3. Pingback: 1/10 Morning Buzz | PoliticsPA

  4. (Am I crazy in thinking that it’s insane to tie the fortunes of a region in one state to a city two states and 90 miles away? When did we decide that sprawl of that magnitude was ok to support, when we can barely support transit in cities of any size in the first place?)

    • Jon Geeting says:

      To a large extent, the market has tied their fortunes together – all the cross-linkages between people and businesses have entangled the Bos-Wash megaregion over time. And our transportation networks serve the whole thing decently well. But they could shrink the time distance within the region a whole lot more, especially if policy were to actively favor the least space-intensive modes for priority right of way.

    • Michael Noda says:

      It’s not just about daily supercommuters, although supercommuters are great for bored writers of NYTimes trend pieces. It’s about entire intercity travel markets, with strong groundings in business traffic (remember those episodes of The Office where Michael Scott had to go down to the Corporate Office in Midtown?), and cultural and personal ties. It’s not as though there are any other candidates for Metropole of the Northeastern United States these days.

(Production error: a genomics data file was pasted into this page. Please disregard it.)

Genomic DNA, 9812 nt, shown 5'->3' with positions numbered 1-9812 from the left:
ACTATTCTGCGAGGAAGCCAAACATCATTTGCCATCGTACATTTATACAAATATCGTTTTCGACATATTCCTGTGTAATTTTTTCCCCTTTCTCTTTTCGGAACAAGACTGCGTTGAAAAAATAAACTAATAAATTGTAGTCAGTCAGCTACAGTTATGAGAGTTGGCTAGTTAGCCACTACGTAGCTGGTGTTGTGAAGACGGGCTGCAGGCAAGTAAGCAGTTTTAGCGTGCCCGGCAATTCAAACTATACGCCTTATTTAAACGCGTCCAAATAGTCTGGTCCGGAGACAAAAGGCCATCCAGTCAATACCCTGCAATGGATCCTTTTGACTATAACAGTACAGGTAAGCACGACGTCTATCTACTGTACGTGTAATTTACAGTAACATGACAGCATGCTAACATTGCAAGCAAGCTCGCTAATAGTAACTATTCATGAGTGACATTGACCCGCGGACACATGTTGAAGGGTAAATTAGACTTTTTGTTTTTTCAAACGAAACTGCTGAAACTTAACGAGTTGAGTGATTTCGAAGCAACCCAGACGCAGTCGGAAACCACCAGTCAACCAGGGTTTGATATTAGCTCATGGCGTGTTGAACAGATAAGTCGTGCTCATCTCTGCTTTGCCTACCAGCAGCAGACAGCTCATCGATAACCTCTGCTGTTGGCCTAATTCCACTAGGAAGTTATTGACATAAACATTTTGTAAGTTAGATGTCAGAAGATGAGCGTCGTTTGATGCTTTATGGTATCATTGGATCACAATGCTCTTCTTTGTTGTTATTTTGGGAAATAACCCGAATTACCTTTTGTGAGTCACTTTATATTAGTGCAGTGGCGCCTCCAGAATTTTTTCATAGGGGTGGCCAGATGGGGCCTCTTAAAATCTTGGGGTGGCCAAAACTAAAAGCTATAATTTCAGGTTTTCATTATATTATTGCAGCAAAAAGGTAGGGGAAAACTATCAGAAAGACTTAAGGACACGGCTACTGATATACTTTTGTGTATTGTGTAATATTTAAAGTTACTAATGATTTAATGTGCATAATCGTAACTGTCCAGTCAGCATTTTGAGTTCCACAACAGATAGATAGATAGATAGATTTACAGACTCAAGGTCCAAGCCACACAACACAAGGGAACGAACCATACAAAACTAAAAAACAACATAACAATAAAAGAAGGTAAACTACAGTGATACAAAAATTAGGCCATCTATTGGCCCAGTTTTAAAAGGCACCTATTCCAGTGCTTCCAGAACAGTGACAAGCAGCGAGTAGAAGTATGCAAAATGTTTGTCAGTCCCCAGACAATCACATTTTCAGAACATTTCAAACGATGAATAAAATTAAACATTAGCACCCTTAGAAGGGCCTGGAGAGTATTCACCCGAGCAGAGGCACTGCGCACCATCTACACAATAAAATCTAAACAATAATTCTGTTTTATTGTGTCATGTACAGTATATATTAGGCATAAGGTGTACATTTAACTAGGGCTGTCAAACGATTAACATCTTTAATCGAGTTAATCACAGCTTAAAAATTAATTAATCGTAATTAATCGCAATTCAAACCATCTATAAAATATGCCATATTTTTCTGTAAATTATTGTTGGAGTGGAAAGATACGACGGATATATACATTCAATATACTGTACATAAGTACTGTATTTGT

Of course, nobody in their right mind would fly such a short distance, unless they were connecting on to somewhere else. And New York is the one place in this country where you just do not want to bring a car, especially if you’re not from there. So the bus rules the intercity market in a way that it notably doesn’t in other places.